Weekend Project - Desk Clock
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Desk Clock

Contributed by: Annette Amdahl

Time: 1-2 Hours
Cost: $15
Difficulty: Low

Materials:

• 12" x 8.5" x 1/4" board
• 2.5" x 8.5" x 1/4" board
• (3) 1" x 1.5" x 9" boards
• 5" x 1" x 9" board
• Clock parts
• Paint

Tools:

• Miter saw
• Tape measure
• Pen
• Wood glue
• Nail gun
• Nails (1 1/4" long)
• Sandpaper
• Paintbrush

Prep your clock parts
Craft stores sell a number of different sizes of clock parts. For this project, I used a set which had its longest arm at four inches long. Once you have taken the parts out of the packaging, disassemble them and then lay them out on your countertop (see image 1).

Determine Clock Dimensions
Based on the arm length of my clock, I decided to make my largest board around 12" x 8.5" in size. You will want the smaller vertical board to be around 1.5" shorter than the height of your scrap paper (see image 2). Once you have determined the vertical board sizes, cut your base boards to about 9" in length (see image 3).

Create the base
To create the 'slots' for the vertical boards to slide into, you'll need to alternate the boards and nail them in place. To do this, start with one of the three 1" x 1.5" x 9" boards and glue and nail to the top of the 5" x 1" x 9" board (see images 4-6) while making sure both boards are lined up flush at the front.

Take your smaller vertical board and hold it to the back of the board you just nailed down and hold up your second 1" x 1.5" x 9" board to the back of it and nail that in place (see image 7). Do this again with the larger vertical board and the final 1" x 1.5" board (see image 8). Because you are only attaching the three 1" x 1.5" x 9" boards to the base, you will be able to slide out the two vertical boards and you are now ready to cut the base to it's final width (see image 9). To do this, cut off both rough shorter ends of the base and any extra of the base board that is showing so that the base is the same width as the vertical boards (see image 10).

Drill for the clock
Once your base is ready, go ahead and mark on the largest vertical board where you will like to drill the hole for the clock parts to go through. For this clock size, a 5/8" drill bit made the perfect size hole (see image 11).

Apply your finish
With your parts all separated, go ahead and sand each wooden part. After you are done sanding, you are then able to apply a finish of your choosing. I decided to use a latex paint (see images 12-13).

Assemble the clock parts
Once your finish has dried, insert the clock through the hole you drilled in the previous step. Use the nut that was supplied with the parts to attach the front of the clock to the back and secure it in place (see image 14). Attach the clock hands to the front of the clock and insert your battery.

Cut your scrap paper to size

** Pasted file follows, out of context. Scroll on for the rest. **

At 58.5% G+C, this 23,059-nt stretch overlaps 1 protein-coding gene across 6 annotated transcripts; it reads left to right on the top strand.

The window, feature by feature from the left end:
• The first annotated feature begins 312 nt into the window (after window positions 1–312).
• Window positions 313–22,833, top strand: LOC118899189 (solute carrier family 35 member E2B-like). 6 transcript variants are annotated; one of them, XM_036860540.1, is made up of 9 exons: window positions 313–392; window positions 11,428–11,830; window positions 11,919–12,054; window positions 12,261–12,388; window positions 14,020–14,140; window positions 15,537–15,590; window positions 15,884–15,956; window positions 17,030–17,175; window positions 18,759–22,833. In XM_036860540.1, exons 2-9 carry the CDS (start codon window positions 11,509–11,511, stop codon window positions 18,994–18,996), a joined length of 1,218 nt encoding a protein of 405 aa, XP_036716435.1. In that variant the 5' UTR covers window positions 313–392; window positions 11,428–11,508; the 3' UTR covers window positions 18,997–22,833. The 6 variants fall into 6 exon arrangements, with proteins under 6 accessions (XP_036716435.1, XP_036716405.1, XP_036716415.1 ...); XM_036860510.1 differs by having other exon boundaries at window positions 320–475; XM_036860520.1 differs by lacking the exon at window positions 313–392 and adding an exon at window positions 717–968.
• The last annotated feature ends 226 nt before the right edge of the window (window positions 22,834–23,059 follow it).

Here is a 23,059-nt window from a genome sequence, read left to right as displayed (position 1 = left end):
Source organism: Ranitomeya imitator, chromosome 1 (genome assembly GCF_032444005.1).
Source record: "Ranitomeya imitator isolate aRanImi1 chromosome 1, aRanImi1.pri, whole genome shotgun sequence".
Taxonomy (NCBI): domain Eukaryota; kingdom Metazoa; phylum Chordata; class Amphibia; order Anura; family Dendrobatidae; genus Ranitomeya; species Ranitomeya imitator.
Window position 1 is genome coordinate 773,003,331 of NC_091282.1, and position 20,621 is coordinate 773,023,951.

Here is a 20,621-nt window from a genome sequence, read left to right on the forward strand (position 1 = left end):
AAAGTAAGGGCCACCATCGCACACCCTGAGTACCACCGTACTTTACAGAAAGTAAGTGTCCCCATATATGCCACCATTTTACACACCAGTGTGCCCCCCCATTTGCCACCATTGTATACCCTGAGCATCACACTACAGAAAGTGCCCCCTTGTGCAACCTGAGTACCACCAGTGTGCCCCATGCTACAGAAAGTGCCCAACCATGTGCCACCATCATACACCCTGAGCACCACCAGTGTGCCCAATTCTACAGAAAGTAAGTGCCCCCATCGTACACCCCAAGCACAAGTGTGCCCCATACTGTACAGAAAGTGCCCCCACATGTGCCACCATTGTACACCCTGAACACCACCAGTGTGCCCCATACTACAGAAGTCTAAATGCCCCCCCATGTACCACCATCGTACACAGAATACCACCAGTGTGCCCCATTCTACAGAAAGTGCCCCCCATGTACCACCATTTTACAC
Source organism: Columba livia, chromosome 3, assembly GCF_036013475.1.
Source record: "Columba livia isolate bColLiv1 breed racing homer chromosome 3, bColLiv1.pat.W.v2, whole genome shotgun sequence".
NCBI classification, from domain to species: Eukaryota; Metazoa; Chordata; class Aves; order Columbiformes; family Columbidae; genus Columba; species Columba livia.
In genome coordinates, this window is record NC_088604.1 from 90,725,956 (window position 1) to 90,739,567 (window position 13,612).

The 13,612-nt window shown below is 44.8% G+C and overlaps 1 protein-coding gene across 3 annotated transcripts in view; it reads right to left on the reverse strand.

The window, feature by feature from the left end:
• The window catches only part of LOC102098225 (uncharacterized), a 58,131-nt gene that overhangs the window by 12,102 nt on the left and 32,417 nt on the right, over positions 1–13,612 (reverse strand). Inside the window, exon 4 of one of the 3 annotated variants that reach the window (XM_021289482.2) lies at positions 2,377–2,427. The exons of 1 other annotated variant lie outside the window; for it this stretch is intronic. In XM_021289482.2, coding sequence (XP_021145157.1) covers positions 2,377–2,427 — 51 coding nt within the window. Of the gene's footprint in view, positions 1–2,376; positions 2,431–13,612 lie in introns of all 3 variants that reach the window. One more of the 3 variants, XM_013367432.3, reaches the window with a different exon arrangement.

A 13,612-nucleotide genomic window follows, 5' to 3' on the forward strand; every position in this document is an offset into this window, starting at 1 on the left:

For this size of project, I was able to cut my scrap paper to approximately 4" x 8" (see image 15) so that it was short enough to not hit the clock hands as they went around.

Craft stores sell a number of different sizes of clock parts. For this project, I used a set which had its longest arm at four inches long. Once you have taken the parts out of the packaging, disassemble them and then lay them out on your countertop (see image 1).

Determine Clock Dimensions
Based on the arm length of my clock, I decided to make my largest board around 12" x 8.5" in size. You will want the smaller vertical board to be around 1.5" shorter than the height of your scrap paper (see image 2). Once you have determined the vertical board sizes, cut your base boards to about 9" in length (see image 3).

Create the base
To create the 'slots' for the vertical boards to slide into, you'll need to alternate the boards and nail them in place. To do this, start with one of the three 1" x 1.5" x 9" boards and glue and nail to the top of the 5" x 1" x 9" board (see images 4-6) while making sure both boards are lined up flush at the front.

Take your smaller vertical board and hold it to the back of the board you just nailed down and hold up your second 1" x 1.5" x 9" board to the back of it and nail that in place (see image 7). Do this again with the larger vertical board and the final 1" x 1.5" board (see image 8). Because you are only attaching the three 1" x 1.5" x 9" boards to the base, you will be able to slide out the two vertical boards and you are now ready to cut the base to it's final width (see image 9). To do this, cut off both rough shorter ends of the base and any extra of the base board that is showing so that the base is the same width as the vertical boards (see image 10).

Drill for the clock
Once your base is ready, go ahead and mark on the largest vertical board where you will like to drill the hole for the clock parts to go through. For this clock size, a 5/8" drill bit made the perfect size hole (see image 11).

Apply your finish
With your parts all separated, go ahead and sand each wooden part. After you are done sanding, you are then able to apply a finish of your choosing. I decided to use a latex paint (see images 12-13).

Assemble the clock parts
Once your finish has dried, insert the clock through the hole you drilled in the previous step. Use the nut that was supplied with the parts to attach the front of the clock to the back and secure it in place (see image 14). Attach the clock hands to the front of the clock and insert your battery.

Cut your scrap paper to size
For this size of project, I was able to cut my scrap paper to approximately 4" x 8" (see image 15) so that it was short enough to not hit the clock hands as they went around.

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